Now rotate the painting by ninety degrees the other way:

What we have now is an angel. Again, the torso is only partially visible, an upside-down triangle. The angel’s neck is stretched upwards, and the angel is in profile. We see a chin, the lips, a nose, a bright patch on the forehead. The angel’s vision is directed heavenwards, and over his right shoulder can be seen the bright patch of a wing.

Where the handprint was in the other half of the painting, above the angel’s left shoulder, there is a dove, which in the poet’s vision would represent the Holy Spirit, whispering words to the angel.

When we return the painting to where it was:

in the foreground, right of centre, we see the figure of an owl on what looks like a branch.

Was Turner aware of all these details in his painting? I’m sure he wasn’t, but they are there, if one chooses to see the spiritual side of things. And it is this spiritual vision that the world has need of, not to see things as bringing us profit (the world of politicians), but as having an intrinsic value in themselves.

Why are we not exposed to this kind of vision? And why do we not pass it on to our children? You can read as many academic books as you like about Turner’s painting, I am quite sure you will not find this kind of vision. They will limit themselves to what has been recorded by contemporaries, to what the author can see, to how one painting relates to another. This is all very interesting, but it doesn’t take us out of the physical world we live in.

And this spiritual vision is also important when it comes to saving the planet. We give great importance to the physical environment, as we should, we live in this environment, but we must also be able to see the essence of things, their inner meaning, otherwise we won’t make good stewards and our decisions may be skewed. It is not just the environment, but also what is behind or inside the environment, what inspires it.

I have no doubt that Elenkova’s poems will have a difficult reception in both the Bulgarian- and the English-language spheres. They may not even find a publisher all too easily. And yet I would say their vision is essential for our well-being.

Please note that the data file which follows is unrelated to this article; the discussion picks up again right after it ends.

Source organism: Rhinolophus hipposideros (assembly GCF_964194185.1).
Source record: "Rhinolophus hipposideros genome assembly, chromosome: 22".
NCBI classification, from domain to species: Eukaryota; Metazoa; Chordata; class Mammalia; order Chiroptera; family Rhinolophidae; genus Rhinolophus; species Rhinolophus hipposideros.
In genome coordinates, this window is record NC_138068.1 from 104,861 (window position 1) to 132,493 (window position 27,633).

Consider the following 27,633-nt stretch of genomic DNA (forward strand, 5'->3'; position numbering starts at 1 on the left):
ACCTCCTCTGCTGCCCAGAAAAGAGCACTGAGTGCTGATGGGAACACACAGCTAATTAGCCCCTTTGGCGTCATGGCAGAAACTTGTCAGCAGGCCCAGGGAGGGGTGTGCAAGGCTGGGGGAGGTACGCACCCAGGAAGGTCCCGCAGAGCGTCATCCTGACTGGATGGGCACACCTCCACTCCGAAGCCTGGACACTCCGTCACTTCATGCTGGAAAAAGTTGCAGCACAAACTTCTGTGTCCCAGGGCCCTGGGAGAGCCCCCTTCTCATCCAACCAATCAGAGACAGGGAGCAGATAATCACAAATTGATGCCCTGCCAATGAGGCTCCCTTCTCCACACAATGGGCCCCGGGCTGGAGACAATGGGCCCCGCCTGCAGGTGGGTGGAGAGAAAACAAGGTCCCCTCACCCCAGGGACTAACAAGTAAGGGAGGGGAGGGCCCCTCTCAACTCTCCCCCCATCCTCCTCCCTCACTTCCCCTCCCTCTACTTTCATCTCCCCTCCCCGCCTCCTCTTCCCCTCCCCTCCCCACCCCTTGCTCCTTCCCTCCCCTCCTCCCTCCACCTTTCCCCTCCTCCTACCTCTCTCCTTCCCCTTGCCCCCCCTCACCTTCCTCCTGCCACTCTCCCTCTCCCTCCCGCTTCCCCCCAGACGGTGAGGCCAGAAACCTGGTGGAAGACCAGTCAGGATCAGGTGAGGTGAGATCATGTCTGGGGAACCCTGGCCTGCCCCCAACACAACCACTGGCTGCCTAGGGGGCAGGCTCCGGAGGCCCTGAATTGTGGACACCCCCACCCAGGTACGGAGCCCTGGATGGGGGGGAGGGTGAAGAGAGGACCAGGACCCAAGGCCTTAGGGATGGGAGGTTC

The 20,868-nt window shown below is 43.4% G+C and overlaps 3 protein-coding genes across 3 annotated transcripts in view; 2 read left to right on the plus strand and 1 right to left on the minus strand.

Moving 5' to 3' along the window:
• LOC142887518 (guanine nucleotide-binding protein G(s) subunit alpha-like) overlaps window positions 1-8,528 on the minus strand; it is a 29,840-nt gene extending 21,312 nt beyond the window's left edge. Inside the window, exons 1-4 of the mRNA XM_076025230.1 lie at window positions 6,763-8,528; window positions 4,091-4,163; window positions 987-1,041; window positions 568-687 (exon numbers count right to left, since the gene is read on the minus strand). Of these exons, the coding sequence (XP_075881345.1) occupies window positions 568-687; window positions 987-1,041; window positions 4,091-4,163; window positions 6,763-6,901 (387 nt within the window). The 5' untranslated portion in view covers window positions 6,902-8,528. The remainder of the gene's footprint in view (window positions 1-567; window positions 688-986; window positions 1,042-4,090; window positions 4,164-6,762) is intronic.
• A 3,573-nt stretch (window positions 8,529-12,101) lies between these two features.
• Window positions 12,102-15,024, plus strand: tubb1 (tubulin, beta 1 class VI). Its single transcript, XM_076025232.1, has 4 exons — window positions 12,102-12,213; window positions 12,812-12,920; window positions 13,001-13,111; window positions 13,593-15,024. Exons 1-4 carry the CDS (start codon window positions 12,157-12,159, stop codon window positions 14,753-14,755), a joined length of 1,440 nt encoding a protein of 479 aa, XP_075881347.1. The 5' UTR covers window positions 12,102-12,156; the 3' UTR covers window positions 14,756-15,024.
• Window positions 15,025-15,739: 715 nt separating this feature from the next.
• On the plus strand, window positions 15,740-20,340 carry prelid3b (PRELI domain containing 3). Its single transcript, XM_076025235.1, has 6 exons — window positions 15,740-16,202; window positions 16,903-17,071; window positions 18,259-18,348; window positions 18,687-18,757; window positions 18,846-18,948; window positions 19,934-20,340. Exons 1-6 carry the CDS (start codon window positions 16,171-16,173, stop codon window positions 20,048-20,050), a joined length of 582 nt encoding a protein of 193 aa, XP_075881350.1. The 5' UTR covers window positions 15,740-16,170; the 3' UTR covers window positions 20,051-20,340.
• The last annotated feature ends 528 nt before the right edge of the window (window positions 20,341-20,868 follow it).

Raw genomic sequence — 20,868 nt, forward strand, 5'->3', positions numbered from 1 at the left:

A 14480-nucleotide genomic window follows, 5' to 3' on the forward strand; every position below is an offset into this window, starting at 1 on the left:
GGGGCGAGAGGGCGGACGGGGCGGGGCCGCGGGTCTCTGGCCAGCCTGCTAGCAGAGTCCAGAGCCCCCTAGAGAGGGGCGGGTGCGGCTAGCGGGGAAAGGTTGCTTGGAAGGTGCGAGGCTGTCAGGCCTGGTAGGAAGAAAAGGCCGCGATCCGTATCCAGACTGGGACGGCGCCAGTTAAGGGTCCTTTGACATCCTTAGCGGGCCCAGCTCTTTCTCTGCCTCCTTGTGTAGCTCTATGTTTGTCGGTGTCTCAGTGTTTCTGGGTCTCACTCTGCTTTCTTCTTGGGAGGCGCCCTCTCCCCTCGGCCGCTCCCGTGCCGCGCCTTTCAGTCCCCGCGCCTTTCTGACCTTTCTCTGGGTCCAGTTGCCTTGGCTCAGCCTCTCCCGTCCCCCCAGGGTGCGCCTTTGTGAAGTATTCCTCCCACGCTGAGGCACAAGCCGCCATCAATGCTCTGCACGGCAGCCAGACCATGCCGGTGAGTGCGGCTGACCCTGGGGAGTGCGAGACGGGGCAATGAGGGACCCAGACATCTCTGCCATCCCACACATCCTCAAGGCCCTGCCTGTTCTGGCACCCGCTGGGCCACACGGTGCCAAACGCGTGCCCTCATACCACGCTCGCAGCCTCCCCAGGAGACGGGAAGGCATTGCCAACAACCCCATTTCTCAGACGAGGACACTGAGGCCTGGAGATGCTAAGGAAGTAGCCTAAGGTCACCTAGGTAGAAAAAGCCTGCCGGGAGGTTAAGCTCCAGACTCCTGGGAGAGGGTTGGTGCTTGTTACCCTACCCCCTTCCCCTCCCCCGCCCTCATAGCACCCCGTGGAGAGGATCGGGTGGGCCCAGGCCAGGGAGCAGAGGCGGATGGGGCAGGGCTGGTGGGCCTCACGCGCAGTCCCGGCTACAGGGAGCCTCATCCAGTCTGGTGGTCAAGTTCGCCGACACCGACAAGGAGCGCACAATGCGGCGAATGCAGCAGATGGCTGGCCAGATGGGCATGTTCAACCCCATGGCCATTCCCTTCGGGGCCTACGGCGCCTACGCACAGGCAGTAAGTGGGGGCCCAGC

Jonathan Dunne, http://www.stonesofithaca.com

Word in Language (17): Christ the Son of God

After the bread that is destined to become the body of Christ during the Orthodox Liturgy has been cut from the loaves that have been baked for this purpose, the bread that is left over from the loaves is divided into small pieces, blessed by the priest and distributed to the people after the service. This bread is known as antidoron in Greek, meaning ‘instead of the gift’. It is used by those who have received communion to help wash down any remaining traces of the body and blood of Christ, so that they do not remain in the mouth, and is received by those who have not received communion as a substitute – ‘instead of the gift’. One of the subdeacon’s duties is to cut this bread into small pieces so that it can be distributed by the priest.

 

I serve as a subdeacon in the Orthodox Church, and I often think of this unconsecrated bread as being similar to words, cut from the body of Christ and waiting to be sanctified or not by their use. That is, the words we bandy about in conversation or in writing are small fragments of the Word of God and contain the potential to be used in a sanctifying way, if our intentions are good and our mind is set on God.

 

It is as if the priest is distributing words to the people, who will then leave the church and go out into the street and use those words in what is hopefully a beneficial way. It is only an image.

 

But I would like to suggest that words, just like the environment, bear the imprint of the Creator and refer to him. My book Stones Of Ithaca contains numerous examples of stones from the beaches of the Greek island of Ithaca that seem to depict Christian symbols and scenes. Language is the same, and why should we be surprised? Isn’t Christ the Word of God, the Logos? Isn’t it logical, therefore, that he should be present in words? Or that words should speak of him?